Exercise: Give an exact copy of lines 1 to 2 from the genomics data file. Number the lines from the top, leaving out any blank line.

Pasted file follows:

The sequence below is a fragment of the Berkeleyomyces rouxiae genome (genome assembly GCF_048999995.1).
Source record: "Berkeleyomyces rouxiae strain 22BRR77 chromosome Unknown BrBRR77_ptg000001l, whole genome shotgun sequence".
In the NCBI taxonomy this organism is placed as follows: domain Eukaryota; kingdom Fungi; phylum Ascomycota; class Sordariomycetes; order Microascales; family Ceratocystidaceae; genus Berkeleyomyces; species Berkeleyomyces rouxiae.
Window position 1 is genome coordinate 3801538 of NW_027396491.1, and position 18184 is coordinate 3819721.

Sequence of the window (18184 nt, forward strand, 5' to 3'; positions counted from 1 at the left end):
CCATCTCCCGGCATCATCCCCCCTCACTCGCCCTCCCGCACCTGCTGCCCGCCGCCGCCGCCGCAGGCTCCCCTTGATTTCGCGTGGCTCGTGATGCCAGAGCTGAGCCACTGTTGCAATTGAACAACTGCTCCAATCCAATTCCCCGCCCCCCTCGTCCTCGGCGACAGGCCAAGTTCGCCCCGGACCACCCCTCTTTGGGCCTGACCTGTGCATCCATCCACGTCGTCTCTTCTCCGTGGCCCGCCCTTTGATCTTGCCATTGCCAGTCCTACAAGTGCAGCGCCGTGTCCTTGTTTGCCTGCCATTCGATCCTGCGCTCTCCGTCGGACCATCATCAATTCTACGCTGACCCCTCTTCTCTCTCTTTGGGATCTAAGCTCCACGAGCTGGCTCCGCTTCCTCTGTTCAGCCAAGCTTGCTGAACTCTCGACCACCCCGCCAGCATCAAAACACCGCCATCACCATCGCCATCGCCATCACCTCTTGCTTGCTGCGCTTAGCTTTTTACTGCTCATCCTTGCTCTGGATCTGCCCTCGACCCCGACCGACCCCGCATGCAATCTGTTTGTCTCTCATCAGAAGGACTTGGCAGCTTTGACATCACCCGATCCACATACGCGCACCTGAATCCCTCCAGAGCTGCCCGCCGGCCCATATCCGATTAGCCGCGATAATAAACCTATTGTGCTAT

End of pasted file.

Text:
The sequence below is a fragment of the Berkeleyomyces rouxiae genome (genome assembly GCF_048999995.1).
Source record: "Berkeleyomyces rouxiae strain 22BRR77 chromosome Unknown BrBRR77_ptg000001l, whole genome shotgun sequence".